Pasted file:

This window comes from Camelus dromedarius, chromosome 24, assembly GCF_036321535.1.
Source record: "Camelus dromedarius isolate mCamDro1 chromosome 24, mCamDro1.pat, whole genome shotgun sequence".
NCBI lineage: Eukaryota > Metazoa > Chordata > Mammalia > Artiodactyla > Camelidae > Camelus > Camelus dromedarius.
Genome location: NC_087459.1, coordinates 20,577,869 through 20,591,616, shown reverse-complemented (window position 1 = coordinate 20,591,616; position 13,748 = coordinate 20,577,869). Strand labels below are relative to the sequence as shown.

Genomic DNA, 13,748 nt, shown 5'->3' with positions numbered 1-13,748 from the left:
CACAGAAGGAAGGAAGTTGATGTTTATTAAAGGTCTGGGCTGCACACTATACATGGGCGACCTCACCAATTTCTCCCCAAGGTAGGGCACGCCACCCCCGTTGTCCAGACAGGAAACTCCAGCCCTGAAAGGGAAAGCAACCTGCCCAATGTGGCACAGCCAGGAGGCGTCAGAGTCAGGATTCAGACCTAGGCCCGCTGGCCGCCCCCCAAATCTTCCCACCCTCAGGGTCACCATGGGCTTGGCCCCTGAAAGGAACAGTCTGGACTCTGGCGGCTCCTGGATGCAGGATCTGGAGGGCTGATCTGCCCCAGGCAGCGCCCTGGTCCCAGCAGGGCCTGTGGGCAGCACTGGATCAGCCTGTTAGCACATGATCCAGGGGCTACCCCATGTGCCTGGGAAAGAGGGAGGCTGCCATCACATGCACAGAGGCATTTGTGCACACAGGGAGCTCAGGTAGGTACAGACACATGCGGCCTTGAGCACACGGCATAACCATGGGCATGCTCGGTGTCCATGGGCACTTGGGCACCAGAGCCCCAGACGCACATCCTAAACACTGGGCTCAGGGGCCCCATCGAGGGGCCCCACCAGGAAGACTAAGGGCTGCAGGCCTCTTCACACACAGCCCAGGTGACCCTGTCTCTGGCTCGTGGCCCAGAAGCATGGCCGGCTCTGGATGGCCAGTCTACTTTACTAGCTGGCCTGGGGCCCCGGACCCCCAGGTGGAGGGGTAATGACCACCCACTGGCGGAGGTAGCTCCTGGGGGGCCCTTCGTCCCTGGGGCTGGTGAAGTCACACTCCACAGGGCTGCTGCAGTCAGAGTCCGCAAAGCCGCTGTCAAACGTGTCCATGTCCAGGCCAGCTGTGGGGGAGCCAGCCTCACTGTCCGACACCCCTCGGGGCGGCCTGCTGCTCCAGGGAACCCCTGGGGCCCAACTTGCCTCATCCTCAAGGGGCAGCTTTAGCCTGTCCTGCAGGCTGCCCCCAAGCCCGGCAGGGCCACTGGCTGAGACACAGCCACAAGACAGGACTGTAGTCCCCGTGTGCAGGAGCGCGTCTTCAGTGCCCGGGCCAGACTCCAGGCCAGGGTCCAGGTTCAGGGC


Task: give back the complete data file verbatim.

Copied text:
This window comes from Camelus dromedarius, chromosome 24, assembly GCF_036321535.1.
Source record: "Camelus dromedarius isolate mCamDro1 chromosome 24, mCamDro1.pat, whole genome shotgun sequence".
NCBI lineage: Eukaryota > Metazoa > Chordata > Mammalia > Artiodactyla > Camelidae > Camelus > Camelus dromedarius.
Genome location: NC_087459.1, coordinates 20,577,869 through 20,591,616, shown reverse-complemented (window position 1 = coordinate 20,591,616; position 13,748 = coordinate 20,577,869). Strand labels below are relative to the sequence as shown.

Genomic DNA, 13,748 nt, shown 5'->3' with positions numbered 1-13,748 from the left:
CACAGAAGGAAGGAAGTTGATGTTTATTAAAGGTCTGGGCTGCACACTATACATGGGCGACCTCACCAATTTCTCCCCAAGGTAGGGCACGCCACCCCCGTTGTCCAGACAGGAAACTCCAGCCCTGAAAGGGAAAGCAACCTGCCCAATGTGGCACAGCCAGGAGGCGTCAGAGTCAGGATTCAGACCTAGGCCCGCTGGCCGCCCCCCAAATCTTCCCACCCTCAGGGTCACCATGGGCTTGGCCCCTGAAAGGAACAGTCTGGACTCTGGCGGCTCCTGGATGCAGGATCTGGAGGGCTGATCTGCCCCAGGCAGCGCCCTGGTCCCAGCAGGGCCTGTGGGCAGCACTGGATCAGCCTGTTAGCACATGATCCAGGGGCTACCCCATGTGCCTGGGAAAGAGGGAGGCTGCCATCACATGCACAGAGGCATTTGTGCACACAGGGAGCTCAGGTAGGTACAGACACATGCGGCCTTGAGCACACGGCATAACCATGGGCATGCTCGGTGTCCATGGGCACTTGGGCACCAGAGCCCCAGACGCACATCCTAAACACTGGGCTCAGGGGCCCCATCGAGGGGCCCCACCAGGAAGACTAAGGGCTGCAGGCCTCTTCACACACAGCCCAGGTGACCCTGTCTCTGGCTCGTGGCCCAGAAGCATGGCCGGCTCTGGATGGCCAGTCTACTTTACTAGCTGGCCTGGGGCCCCGGACCCCCAGGTGGAGGGGTAATGACCACCCACTGGCGGAGGTAGCTCCTGGGGGGCCCTTCGTCCCTGGGGCTGGTGAAGTCACACTCCACAGGGCTGCTGCAGTCAGAGTCCGCAAAGCCGCTGTCAAACGTGTCCATGTCCAGGCCAGCTGTGGGGGAGCCAGCCTCACTGTCCGACACCCCTCGGGGCGGCCTGCTGCTCCAGGGAACCCCTGGGGCCCAACTTGCCTCATCCTCAAGGGGCAGCTTTAGCCTGTCCTGCAGGCTGCCCCCAAGCCCGGCAGGGCCACTGGCTGAGACACAGCCACAAGACAGGACTGTAGTCCCCGTGTGCAGGAGCGCGTCTTCAGTGCCCGGGCCAGACTCCAGGCCAGGGTCCAGGTTCAGGGC